Not only India, but other countries like US, UK, and Germany too are witnessing an increase in cyber-attacks aimed at stealing, sabotaging, or destroying data. However, high usage of legacy systems in India, both in offices and homes, puts India at a higher risk. According to a report released in June this year, by the International Institute for Strategic Studies (IISS), India is categorised as a Tier 3 nation based on its core cyber-intelligence capabilities, cyber security and resilience, strategy and doctrine, and offensive cyber capability. While US is the only nation in Tier 1, and Tier 2 consists of nations like Australia, China, Canada, France, Israel and Russia; India stands with Iran, Malaysia, Vietnam and North Korea with significant weaknesses in some of the categories mentioned above.  

A 2018 report by F-secure, a cyber-security firm who deployed ‘honeypots’ across the world to enable information collection regarding cyber-attacks, highlighted that India had faced over 695,000 cyber-attacks between June and July 2018, with most cases emerging from Russia (more than 250,000).

More recently in March this year, a report by Cyfirma- a Goldman Sachs backed Singapore based threat intelligence firm, highlighted that Indian pharma companies and hospitals have been targeted by Russian, Chinese and Korean hacker groups, and identified 15 active hacking groups, again most groups linked to Russia (7).

The Russian Cyber-offensive

It is not hard to believe that Russia has been pointed out as the biggest source for cyber-attacks, considering frequent reports and allegations put on Russia-based groups since over a decade. Russia and US have engaged in cyber espionage campaigns for long and now China has also entered the fray.

But the question that needs consideration is whether the Indian government is ready to acknowledge that Russian hackers have become the biggest source of cyber-attacks on India, and whether New Delhi mulls over expressing displeasure about this to Moscow. Various reports have attributed cyber-attacks on India originating from Russian groups like APT-29 or the ‘Cozy Bear’- the group  also accused of hacking US government agencies in 2014-15 and alleged to be aligned with the Russian intelligence services.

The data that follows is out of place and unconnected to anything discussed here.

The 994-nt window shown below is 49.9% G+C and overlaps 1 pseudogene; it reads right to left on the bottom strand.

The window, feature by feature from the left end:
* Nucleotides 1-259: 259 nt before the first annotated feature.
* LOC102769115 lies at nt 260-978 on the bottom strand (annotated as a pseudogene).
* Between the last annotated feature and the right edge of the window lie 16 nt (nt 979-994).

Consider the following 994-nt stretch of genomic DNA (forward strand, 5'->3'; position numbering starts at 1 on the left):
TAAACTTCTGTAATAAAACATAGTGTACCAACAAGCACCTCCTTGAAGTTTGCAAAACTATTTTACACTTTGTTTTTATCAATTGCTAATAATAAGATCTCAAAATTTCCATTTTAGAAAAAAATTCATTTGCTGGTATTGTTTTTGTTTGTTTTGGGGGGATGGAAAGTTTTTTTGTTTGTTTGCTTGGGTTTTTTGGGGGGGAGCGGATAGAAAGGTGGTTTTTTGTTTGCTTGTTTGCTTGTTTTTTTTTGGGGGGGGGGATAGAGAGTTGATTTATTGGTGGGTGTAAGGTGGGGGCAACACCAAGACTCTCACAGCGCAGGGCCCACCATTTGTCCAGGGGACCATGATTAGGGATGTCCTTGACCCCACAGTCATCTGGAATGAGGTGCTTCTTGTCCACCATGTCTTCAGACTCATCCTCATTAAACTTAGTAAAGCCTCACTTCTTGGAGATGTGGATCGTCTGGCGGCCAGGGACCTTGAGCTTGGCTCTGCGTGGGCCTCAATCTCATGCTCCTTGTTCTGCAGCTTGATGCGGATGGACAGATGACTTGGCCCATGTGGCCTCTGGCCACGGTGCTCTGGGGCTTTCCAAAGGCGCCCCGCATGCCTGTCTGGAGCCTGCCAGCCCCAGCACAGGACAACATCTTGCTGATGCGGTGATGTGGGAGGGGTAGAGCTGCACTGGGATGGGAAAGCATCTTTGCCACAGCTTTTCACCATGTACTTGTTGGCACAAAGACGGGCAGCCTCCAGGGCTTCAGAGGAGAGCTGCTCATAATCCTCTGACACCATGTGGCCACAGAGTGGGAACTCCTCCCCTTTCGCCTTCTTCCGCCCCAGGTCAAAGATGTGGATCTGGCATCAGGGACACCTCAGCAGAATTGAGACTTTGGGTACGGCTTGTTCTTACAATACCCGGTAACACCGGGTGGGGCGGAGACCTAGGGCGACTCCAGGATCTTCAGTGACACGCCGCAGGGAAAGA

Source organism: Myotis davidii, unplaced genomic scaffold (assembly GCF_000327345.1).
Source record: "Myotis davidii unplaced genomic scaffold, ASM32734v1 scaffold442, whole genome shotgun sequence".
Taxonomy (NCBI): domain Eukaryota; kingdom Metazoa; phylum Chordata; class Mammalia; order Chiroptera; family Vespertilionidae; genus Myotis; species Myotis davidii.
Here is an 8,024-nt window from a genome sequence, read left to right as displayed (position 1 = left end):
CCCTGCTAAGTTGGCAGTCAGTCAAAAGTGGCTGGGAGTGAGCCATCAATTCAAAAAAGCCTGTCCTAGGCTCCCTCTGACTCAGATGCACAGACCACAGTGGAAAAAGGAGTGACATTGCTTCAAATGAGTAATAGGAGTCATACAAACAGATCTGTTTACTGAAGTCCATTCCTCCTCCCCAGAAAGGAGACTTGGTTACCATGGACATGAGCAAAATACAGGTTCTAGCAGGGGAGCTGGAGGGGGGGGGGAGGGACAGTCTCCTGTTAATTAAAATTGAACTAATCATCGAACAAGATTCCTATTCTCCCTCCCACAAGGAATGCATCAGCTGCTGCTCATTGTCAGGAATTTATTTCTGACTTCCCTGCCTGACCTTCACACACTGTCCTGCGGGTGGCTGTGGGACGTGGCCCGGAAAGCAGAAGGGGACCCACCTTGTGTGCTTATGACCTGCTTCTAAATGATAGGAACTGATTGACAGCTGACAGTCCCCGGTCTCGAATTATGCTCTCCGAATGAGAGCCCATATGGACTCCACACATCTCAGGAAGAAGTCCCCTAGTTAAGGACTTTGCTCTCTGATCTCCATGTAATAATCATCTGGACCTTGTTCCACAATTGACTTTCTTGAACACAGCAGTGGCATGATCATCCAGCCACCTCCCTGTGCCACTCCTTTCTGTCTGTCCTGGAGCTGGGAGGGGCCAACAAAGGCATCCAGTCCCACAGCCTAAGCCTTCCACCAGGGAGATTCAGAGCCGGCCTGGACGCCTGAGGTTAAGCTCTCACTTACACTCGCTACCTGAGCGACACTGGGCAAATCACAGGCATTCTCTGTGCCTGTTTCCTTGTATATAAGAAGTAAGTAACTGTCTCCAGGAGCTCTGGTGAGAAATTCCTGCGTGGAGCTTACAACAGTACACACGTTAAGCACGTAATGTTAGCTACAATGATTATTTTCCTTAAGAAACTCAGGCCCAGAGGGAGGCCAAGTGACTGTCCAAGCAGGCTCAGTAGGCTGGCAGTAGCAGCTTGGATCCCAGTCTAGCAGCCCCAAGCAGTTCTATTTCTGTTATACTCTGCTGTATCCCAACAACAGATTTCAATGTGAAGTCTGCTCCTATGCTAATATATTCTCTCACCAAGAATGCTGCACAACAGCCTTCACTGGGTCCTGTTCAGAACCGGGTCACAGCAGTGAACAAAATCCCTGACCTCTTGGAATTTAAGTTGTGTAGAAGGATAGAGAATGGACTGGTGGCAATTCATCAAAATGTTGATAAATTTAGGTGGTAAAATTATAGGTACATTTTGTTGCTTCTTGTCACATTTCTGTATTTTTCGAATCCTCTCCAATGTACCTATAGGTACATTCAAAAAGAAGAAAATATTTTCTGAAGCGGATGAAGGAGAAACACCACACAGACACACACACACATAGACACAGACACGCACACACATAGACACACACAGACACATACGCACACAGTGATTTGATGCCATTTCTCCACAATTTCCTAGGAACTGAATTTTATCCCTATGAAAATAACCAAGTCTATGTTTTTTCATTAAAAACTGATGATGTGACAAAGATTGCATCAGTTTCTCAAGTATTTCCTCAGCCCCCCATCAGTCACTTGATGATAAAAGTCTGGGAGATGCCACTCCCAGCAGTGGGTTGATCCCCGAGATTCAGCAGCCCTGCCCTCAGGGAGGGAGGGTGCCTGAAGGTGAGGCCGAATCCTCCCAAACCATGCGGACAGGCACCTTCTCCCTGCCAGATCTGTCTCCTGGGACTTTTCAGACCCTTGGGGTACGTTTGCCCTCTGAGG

This displeasure would not be without precedent when it comes to Russian origin cyber-attacks. In June this year, the US president Joe Biden asked Russian president Vladimir Putin during their summit how Putin would feel if a ransomware attack hits Russia’s oil network (referring to an attack on the US pipeline network recently). The US president wants to take a stern approach towards cyber-attacks from Russia and has commented that he will take ‘any necessary action’ to stop them. In the same month, the Polish government blamed Russia secret services for a wave of cyber-attacks on Polish government officials from various political parties. And in September this year, Germany has accused Russia of cyber-attacks to interfere in elections to choose Germany’s new chancellor to succeed Angela Merkel.

However, New Delhi has refrained from releasing any statement.  

It can be argued that when it comes to cyber-attacks, in absence of ability to assign accurate culpability on any individual, group or country, New Delhi would not want to sour relations with Moscow, given the strong partnership between India and Russia witnessed in the last two decades. Moreover, the categories like ‘Russian origin’, or ‘Russian speaking’, used by US based reports and allegations, leave a lot to be interpreted.

Many reports have highlighted that China based hackers and groups have hit Russian systems, which are alleged to be backed by state authorities. In a report by a US company Sentinel One, a hacker group associated with China was involved in using malicious software to hack websites of Russian government agencies for stealing confidential government data. While this means that Russia and China conduct cyber espionage against each other, similar reciprocity from India towards Russia has not been observed.